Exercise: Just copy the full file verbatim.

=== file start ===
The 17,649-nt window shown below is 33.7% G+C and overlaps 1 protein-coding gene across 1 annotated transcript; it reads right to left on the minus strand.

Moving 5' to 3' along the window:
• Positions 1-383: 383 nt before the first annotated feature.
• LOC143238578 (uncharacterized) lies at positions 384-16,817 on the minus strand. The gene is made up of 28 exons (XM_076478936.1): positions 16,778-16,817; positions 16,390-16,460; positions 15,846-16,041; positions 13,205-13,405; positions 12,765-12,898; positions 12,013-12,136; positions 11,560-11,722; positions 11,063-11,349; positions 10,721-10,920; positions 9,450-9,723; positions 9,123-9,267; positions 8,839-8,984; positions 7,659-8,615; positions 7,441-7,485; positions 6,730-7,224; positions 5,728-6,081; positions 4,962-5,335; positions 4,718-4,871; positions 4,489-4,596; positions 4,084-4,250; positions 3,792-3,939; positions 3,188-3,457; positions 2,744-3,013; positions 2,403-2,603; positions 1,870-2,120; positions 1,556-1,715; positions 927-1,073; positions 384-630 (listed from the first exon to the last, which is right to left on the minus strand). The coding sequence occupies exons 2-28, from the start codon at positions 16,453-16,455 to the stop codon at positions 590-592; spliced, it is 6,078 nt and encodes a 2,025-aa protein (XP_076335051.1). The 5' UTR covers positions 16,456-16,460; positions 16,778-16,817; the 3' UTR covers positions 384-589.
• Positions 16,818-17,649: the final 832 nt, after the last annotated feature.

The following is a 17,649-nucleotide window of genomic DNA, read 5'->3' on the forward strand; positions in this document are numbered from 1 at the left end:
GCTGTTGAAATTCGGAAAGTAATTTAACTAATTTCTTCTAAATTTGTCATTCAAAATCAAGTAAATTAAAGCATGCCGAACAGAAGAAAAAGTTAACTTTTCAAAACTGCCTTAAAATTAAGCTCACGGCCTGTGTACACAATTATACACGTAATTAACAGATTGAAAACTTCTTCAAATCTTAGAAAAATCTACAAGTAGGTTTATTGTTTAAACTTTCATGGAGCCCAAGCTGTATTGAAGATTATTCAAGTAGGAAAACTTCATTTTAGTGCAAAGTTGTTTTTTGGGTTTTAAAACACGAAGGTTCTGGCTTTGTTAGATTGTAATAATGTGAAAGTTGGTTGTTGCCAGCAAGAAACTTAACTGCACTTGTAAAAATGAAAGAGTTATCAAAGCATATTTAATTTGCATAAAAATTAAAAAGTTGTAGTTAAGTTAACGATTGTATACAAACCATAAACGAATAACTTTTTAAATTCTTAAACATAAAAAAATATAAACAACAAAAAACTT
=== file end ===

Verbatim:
The 17,649-nt window shown below is 33.7% G+C and overlaps 1 protein-coding gene across 1 annotated transcript; it reads right to left on the minus strand.

Moving 5' to 3' along the window:
• Positions 1-383: 383 nt before the first annotated feature.
• LOC143238578 (uncharacterized) lies at positions 384-16,817 on the minus strand. The gene is made up of 28 exons (XM_076478936.1): positions 16,778-16,817; positions 16,390-16,460; positions 15,846-16,041; positions 13,205-13,405; positions 12,765-12,898; positions 12,013-12,136; positions 11,560-11,722; positions 11,063-11,349; positions 10,721-10,920; positions 9,450-9,723; positions 9,123-9,267; positions 8,839-8,984; positions 7,659-8,615; positions 7,441-7,485; positions 6,730-7,224; positions 5,728-6,081; positions 4,962-5,335; positions 4,718-4,871; positions 4,489-4,596; positions 4,084-4,250; positions 3,792-3,939; positions 3,188-3,457; positions 2,744-3,013; positions 2,403-2,603; positions 1,870-2,120; positions 1,556-1,715; positions 927-1,073; positions 384-630 (listed from the first exon to the last, which is right to left on the minus strand). The coding sequence occupies exons 2-28, from the start codon at positions 16,453-16,455 to the stop codon at positions 590-592; spliced, it is 6,078 nt and encodes a 2,025-aa protein (XP_076335051.1). The 5' UTR covers positions 16,456-16,460; positions 16,778-16,817; the 3' UTR covers positions 384-589.
• Positions 16,818-17,649: the final 832 nt, after the last annotated feature.

The following is a 17,649-nucleotide window of genomic DNA, read 5'->3' on the forward strand; positions in this document are numbered from 1 at the left end:
GCTGTTGAAATTCGGAAAGTAATTTAACTAATTTCTTCTAAATTTGTCATTCAAAATCAAGTAAATTAAAGCATGCCGAACAGAAGAAAAAGTTAACTTTTCAAAACTGCCTTAAAATTAAGCTCACGGCCTGTGTACACAATTATACACGTAATTAACAGATTGAAAACTTCTTCAAATCTTAGAAAAATCTACAAGTAGGTTTATTGTTTAAACTTTCATGGAGCCCAAGCTGTATTGAAGATTATTCAAGTAGGAAAACTTCATTTTAGTGCAAAGTTGTTTTTTGGGTTTTAAAACACGAAGGTTCTGGCTTTGTTAGATTGTAATAATGTGAAAGTTGGTTGTTGCCAGCAAGAAACTTAACTGCACTTGTAAAAATGAAAGAGTTATCAAAGCATATTTAATTTGCATAAAAATTAAAAAGTTGTAGTTAAGTTAACGATTGTATACAAACCATAAACGAATAACTTTTTAAATTCTTAAACATAAAAAAATATAAACAACAAAAAACTT